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Kayleigh Palmer


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My Pop Education

Boarding school with Britney and Gaga

by Kayleigh Palmer

I can learn by listening. Listening and Listening and more Listening until eventually my parents insist that I take my headphones off and “be present” or get grounded.

My Pop Education | Boarding school with Britney and Gaga

Lights hit my forehead as I walk on stage squinting, guitar in tow. I’m nervous, although at this point I’ve sung this song a million times.

Fortunately for the audience, the only thing I’m channeling from Gaga’s 2009 VMA performance of “Paparazzi” is the chorus with a shortened range. I’m not in tip-top vocal health, but I’m determined to make this performance the best I can. Singing in front of 500-plus people is not something I do everyday.


I know a lot about music. It’s given me purpose throughout my life; it’s what defines me. As a kid, I was often ostracized for my obsession with certain artists. Mainly Christina Aguilera, but I also clocked a lot of hours listening to records like Love. Angel. Music. Baby. and Breakaway. The first album I ever owned was …Baby One More Time by Britney Spears. I was 6.

I remember hitting play on our family sound system and staring at the loudspeakers, feeling the music vibrate over me as I lay stomach-down on my living room floor. That first chord progression of …Baby One More Time is etched in my musical memory forever. I’m moved — it’s my first introduction to the power of melody and harmony. I take this as a sign: pop music will be my thing. Not just as a passing interest, but for the rest of my life.

I’m the only kid I know that is fanatically involved with popular music at such a young age. Not lessons playing an instrument that my parents forced on me, but actually going to stores like f.y.e. and buying records that I discover by watching TRL.

“We should enroll you in some piano lessons!” my mother says. Those last a few frustrating weeks. Eventually, my instructor sits me down and says, “I’m not sure this is a great fit for you.”

“Miracles happen,” I think to myself.

I run back home to Britney and Christina, letting out sighs of relief along the way. Learning to read and perform music in that way seems counterproductive to me. I see it turning into a chore, and that is the last thing I want from my cherished hobby. I can learn by listening. Listening and Listening and more Listening until eventually my parents insist that I take my headphones off and “be present” or get grounded.


Fast-forward about a decade, and I’ve listened myself into singing, writing, and recording my own music. I am 16 and underwhelmed by high school, so I regularly cut class to go write songs.

My sister — a budding creative writer — comes home one day and announces that she wants to go to boarding school. “I found one in northern Michigan called Interlochen — it’s an arts school where kids can go and pursue whatever form of art they’re passionate about.” Since we are attached at the hip, I can’t imagine her going there without me.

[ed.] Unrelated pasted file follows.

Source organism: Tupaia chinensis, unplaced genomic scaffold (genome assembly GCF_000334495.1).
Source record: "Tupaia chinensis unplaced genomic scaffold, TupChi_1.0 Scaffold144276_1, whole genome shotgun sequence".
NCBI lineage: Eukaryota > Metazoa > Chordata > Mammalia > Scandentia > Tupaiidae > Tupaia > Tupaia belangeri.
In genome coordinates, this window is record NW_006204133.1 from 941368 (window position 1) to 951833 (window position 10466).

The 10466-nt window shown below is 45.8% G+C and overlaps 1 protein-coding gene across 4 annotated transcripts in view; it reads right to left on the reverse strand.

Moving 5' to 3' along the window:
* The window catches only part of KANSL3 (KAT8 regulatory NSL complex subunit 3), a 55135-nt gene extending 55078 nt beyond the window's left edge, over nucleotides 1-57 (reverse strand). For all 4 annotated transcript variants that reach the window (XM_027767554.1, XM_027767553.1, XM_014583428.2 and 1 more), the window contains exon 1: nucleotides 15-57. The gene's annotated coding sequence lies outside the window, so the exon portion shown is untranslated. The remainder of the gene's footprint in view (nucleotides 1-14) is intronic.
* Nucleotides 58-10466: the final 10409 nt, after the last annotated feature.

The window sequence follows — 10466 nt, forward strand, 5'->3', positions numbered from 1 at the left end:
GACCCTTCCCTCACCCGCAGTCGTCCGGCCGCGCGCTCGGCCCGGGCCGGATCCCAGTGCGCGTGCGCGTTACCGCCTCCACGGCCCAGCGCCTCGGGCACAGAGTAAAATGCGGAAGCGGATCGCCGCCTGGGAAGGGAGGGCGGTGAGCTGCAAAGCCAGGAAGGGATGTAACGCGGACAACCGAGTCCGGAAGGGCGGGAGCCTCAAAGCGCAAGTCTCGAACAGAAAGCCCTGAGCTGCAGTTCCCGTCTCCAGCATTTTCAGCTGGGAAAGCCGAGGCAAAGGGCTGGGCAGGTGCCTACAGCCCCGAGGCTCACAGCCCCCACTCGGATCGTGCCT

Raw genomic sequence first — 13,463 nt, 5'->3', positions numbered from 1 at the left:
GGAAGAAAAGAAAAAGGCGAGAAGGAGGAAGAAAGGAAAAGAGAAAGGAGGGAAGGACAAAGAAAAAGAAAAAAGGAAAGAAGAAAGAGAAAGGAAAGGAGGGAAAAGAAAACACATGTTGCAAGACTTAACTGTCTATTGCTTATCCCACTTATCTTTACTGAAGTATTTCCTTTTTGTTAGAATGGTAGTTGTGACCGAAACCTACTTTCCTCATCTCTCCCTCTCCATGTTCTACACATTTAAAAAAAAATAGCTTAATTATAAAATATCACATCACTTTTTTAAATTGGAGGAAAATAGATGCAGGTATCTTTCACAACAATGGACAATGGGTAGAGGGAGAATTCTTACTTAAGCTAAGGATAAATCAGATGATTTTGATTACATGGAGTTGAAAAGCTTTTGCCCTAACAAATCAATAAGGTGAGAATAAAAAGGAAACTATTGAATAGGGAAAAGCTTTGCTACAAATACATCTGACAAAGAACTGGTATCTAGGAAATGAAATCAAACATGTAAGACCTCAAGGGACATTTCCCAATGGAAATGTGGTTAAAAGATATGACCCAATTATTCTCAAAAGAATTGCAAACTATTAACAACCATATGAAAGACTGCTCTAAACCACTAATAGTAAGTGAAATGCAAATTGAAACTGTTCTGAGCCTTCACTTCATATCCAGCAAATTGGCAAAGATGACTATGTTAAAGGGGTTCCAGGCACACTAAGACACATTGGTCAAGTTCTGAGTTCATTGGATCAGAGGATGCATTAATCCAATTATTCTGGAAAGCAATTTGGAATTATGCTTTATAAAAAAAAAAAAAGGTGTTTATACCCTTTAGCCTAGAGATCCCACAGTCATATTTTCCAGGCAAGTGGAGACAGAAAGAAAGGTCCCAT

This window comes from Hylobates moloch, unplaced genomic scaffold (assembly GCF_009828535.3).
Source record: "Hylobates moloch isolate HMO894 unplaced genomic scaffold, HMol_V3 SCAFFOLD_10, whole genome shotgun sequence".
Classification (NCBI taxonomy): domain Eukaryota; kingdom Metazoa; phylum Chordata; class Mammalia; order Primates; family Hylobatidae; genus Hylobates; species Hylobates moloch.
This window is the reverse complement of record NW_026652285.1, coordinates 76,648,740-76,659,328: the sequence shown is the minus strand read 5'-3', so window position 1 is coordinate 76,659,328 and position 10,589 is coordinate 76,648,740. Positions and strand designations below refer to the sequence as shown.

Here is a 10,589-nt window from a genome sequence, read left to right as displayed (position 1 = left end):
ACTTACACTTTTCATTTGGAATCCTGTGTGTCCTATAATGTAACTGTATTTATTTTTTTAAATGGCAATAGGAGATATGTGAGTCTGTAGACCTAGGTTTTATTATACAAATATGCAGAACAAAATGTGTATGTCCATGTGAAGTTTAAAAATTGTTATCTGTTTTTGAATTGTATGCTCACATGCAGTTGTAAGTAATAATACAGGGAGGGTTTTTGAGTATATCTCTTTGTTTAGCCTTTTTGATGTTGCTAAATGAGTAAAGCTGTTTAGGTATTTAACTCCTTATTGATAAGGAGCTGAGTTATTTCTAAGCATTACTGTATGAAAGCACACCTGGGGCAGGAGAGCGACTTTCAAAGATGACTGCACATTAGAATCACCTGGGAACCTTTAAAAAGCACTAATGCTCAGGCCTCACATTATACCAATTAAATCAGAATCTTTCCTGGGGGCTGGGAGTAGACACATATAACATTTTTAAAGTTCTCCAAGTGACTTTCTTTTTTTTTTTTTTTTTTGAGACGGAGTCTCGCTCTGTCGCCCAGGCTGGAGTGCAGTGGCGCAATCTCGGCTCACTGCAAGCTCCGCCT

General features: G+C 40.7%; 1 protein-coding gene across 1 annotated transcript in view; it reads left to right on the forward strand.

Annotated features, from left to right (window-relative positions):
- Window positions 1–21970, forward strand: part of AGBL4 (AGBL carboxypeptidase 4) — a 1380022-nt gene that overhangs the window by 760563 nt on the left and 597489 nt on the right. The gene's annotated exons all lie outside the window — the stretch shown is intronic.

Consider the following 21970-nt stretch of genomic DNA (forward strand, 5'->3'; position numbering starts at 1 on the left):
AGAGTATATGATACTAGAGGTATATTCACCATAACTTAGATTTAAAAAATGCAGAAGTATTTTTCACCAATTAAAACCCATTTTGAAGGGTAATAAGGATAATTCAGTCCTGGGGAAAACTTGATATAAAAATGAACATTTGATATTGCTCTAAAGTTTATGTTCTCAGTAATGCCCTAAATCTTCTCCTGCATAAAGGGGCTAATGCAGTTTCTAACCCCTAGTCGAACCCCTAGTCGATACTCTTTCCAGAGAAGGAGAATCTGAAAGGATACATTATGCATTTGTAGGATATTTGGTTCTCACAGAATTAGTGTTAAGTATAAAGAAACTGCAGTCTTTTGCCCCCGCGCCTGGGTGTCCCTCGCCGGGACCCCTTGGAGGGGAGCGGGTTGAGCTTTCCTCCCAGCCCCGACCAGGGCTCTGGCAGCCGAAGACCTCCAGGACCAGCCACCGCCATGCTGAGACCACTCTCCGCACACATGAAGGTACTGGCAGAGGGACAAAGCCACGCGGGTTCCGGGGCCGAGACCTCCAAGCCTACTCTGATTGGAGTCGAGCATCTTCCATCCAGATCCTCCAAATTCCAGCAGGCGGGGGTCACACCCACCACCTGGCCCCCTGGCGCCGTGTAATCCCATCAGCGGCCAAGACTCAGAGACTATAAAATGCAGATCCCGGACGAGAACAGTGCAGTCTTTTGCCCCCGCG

I sing and play guitar, I think. I guess I qualify!

I don’t do any research about the school’s programs before showing up for my audition. Turns out, the process for getting in is as intense as applying for college.

We fly into Chicago and then change to a tiny plane that we take to Traverse City, Michigan. The campus is beautiful and I instantly fall in love with the idea of studying music here. When I arrive, my tour guide, Stefani greets me. She is a vocal performance major. She asks me, “So… what’s your vocal part?”

“I-I’m not too sure what you mean,” I say.

“Like alto, soprano?” she clarifies. I have no idea what she is talking about, so I ignore the question.

She leads me to the choir building. “Choir is one of my favorite classes. Here, you can read along with me.”

“Read what?” I think, as I am handed a choir folder with pages and pages of sheet music inside. As the room erupts into a German song, I start to realize a few things.

Interlochen is home to countless mind-blowingly talented, classically-trained musicians. I’m thrust into a miniscule minority of people who listen to and perform popular, contemporary music. I had no idea that there were teenagers who were interested in classical music, let alone ones who wanted to dedicate their lives to it.

Instead of exposing my complete lack of knowledge though, I decide to play it cool. I pretend to read the sheet music over Stefani’s shoulder and quietly sing my best German impression.

A few hours later, it’s almost time for my audition. I can’t let nerves get the best of me. Time to focus.

I arrive at my destination, a small practice room drowning in fluorescent light. Guitar in hand, I’m met with stares from the vocal staff. “Do you have any music for your accompanist?”

I know what that word means. “I… uhhhh… no. I will be accompanying myself.” I stumble forward, nudging my guitar in front of me.

“Ohhhkay,” they say hesitantly through smiles. “What will you be performing for us today?”

All of the hours I spent teaching myself an instrument… Every music class I turned down to practice on my own… All of the absences I accumulated skipping school to go to concerts at the 9:30 Club… Every friend I had lost contact with due to simply believing that music was the only outlet I needed… Britney and Christina and what they meant to me as strong female role models…

“I will be performing “Gimme More” by The Legendary… Miss Britney Spears. I hope you all like it.”

Smiles fade and the room tenses as I mention the name of a performer whose songs were probably never before sung in Interlochen’s halls.

I strum and sing: “Every time they turn the lights down…”

Part 2 coming soon.